She also does some crossover work in cases where a mental health client has been to the hospital but has also been charged with a criminal offense. In those cases, Sette will help advocate for them in criminal court. She says that having that person who can advocate for them really makes a difference, and can actually help them do better in treatment because they can realize that the treatment is valuable, and – even though it’s being forced on them – not necessarily bad.
Her work with juveniles also entails working as an advocate counsel, which is required in Wisconsin for juveniles ages 12 and up. In this role, it’s Sette’s job to advocate for what the juvenile wants, not necessarily what’s in their best interest – giving them a voice in court. She also represents children in need of protection services, who are typically victims of abuse or neglect by their parents or caregivers. Additionally, she represents children accused of delinquent acts, those who are truant from school, or those who have run away from home.
For her juvenile clients, Sette says, “it’s a really big deal to have someone who listens to them and advocates for them. For a lot of my kids, when they’re 12 or 13, no one’s really listening to what it is they have to say or their feelings on what’s happening. The fact that they have someone listening to them who’s on their side and is going to fight for whatever it is they want makes a big difference for them in the overall process.”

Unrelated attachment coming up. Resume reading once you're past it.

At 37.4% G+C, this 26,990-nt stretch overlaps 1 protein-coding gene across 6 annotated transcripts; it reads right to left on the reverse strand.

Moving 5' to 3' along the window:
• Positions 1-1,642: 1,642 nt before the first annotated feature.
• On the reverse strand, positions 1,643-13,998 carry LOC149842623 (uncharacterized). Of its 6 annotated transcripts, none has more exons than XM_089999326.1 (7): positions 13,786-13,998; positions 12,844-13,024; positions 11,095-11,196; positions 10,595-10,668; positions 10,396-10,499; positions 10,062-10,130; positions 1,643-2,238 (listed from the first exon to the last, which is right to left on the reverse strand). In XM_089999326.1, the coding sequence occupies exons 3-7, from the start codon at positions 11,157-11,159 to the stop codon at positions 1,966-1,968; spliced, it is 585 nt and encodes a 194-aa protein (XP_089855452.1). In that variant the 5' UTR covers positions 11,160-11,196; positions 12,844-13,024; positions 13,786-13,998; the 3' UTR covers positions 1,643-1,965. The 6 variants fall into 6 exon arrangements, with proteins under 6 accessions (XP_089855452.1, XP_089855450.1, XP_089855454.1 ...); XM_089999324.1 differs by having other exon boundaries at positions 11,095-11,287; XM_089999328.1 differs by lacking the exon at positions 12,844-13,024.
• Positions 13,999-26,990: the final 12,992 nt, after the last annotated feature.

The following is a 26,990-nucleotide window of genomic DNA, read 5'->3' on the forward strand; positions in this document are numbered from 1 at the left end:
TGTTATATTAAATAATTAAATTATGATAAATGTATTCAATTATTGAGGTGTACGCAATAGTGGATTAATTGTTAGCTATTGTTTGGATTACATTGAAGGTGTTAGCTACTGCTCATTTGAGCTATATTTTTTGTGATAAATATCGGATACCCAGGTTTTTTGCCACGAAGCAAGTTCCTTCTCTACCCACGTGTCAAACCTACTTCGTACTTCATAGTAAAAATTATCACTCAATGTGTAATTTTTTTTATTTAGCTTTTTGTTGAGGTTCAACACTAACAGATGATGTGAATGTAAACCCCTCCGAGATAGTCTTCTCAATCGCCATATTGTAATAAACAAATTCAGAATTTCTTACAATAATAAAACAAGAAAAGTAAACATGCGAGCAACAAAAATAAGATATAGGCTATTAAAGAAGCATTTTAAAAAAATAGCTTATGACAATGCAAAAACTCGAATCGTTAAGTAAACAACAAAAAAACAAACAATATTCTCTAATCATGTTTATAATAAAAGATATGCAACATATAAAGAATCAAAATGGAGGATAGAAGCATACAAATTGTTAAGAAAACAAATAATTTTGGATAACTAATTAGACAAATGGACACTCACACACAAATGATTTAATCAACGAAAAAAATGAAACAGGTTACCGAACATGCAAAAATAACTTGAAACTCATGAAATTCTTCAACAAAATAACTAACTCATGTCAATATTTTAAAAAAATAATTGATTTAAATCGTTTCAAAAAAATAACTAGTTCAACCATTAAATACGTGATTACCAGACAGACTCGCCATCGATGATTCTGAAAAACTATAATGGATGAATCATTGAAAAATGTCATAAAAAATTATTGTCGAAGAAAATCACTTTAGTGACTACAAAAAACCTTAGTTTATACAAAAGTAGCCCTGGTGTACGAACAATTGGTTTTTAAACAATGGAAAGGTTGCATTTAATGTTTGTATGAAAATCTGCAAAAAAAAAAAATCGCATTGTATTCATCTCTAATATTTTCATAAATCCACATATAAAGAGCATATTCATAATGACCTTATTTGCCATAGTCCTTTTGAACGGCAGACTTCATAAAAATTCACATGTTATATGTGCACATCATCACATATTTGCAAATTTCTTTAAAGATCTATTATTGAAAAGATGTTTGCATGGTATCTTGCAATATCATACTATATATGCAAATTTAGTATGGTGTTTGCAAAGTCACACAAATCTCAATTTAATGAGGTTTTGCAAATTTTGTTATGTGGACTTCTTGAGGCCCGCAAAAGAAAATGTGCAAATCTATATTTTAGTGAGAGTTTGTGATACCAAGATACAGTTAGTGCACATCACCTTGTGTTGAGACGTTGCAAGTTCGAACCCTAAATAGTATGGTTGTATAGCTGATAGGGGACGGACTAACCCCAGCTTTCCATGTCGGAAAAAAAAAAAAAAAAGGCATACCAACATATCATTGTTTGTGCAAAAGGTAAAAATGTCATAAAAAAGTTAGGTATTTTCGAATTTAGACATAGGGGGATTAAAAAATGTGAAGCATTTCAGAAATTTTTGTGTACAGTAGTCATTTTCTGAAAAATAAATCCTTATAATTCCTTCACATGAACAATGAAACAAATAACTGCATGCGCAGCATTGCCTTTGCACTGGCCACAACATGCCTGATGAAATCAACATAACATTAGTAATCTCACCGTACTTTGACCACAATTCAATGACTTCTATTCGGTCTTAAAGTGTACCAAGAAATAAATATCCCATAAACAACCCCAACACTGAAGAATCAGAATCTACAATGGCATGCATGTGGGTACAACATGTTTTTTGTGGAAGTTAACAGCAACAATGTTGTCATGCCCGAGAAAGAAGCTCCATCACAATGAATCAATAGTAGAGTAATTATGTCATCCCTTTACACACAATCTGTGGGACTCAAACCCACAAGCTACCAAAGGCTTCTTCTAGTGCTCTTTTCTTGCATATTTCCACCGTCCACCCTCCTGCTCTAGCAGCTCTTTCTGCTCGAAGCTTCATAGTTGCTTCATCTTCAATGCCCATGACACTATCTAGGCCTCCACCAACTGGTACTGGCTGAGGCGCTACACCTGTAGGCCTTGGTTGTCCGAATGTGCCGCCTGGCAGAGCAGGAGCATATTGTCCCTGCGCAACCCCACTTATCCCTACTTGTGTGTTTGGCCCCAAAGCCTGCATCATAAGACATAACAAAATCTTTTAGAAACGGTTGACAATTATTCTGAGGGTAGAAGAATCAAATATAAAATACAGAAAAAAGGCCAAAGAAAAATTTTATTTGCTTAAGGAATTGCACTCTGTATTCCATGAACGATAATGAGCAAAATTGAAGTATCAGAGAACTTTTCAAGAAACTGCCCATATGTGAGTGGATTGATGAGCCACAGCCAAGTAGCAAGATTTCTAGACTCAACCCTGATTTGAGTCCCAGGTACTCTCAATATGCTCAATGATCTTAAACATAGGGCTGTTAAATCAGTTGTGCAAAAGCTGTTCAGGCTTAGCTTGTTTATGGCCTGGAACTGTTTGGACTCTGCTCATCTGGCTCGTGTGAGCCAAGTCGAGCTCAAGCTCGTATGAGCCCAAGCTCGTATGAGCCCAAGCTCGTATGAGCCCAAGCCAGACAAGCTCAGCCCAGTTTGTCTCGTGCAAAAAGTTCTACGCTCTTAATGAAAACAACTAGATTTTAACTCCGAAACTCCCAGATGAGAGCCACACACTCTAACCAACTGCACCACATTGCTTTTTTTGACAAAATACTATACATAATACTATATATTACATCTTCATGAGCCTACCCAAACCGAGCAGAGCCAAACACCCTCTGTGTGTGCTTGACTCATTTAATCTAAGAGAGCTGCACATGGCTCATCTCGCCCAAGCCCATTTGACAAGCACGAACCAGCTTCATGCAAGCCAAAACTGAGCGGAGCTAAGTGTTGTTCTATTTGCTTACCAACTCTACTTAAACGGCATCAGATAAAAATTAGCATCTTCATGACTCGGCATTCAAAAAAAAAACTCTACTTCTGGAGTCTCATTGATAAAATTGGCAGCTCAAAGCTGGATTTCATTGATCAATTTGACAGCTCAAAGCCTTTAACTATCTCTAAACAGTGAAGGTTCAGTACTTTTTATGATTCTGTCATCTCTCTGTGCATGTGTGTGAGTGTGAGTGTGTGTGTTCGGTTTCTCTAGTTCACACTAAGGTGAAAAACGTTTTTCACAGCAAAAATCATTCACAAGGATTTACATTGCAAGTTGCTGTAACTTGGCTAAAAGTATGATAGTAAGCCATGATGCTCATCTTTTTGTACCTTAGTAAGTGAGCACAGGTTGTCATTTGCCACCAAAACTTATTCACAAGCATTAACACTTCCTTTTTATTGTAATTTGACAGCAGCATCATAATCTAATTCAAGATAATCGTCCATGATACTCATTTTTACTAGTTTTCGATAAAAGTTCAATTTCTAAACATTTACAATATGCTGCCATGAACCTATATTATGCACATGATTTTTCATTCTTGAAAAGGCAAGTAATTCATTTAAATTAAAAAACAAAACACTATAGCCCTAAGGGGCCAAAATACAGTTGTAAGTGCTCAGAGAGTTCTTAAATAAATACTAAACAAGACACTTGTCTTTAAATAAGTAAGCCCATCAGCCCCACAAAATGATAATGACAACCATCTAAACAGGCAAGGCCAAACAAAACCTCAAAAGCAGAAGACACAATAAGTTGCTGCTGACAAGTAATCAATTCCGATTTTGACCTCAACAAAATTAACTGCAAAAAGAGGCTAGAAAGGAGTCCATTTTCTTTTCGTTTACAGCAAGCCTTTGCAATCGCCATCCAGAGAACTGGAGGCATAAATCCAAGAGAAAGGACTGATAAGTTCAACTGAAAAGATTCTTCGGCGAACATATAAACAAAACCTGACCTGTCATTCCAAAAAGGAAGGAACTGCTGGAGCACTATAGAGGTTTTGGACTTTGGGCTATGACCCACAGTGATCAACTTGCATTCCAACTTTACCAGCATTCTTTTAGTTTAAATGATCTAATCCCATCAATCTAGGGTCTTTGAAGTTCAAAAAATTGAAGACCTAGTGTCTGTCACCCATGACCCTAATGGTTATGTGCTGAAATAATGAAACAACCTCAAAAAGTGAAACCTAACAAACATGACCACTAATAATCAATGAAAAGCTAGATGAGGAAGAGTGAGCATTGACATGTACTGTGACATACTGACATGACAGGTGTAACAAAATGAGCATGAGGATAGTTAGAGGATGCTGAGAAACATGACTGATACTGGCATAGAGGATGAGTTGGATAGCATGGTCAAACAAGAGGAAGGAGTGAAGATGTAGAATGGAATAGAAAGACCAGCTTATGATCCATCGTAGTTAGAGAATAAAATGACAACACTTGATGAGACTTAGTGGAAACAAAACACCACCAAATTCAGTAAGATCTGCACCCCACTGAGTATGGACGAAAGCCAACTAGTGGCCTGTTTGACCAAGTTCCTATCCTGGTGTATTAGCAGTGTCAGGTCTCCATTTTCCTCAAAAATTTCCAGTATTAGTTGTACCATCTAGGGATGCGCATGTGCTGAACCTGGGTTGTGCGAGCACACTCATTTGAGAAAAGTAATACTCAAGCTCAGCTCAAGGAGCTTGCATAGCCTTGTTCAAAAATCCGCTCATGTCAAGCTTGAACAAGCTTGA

As part of her job, she also serves on many committees that help come up with alternatives to sanctions for teenagers. In 2017, she was recognized by the Waukesha Bar Association for community service given to Waukesha County for an initiative she was involved in that created a community garden as one of those alternatives. As part the program, teenagers in the system come to the community garden two days a week to learn about gardening and raising vegetables, which are then donated to a local food bank. “It’s been a great experience for the teens involved,” Sette says, “getting them out of their house to learn about something they never would have otherwise. And because many of the teens also have mental health issues, it helps them branch out, work as a team, communicate with others, and build relationships with adults who are a good influence on them.”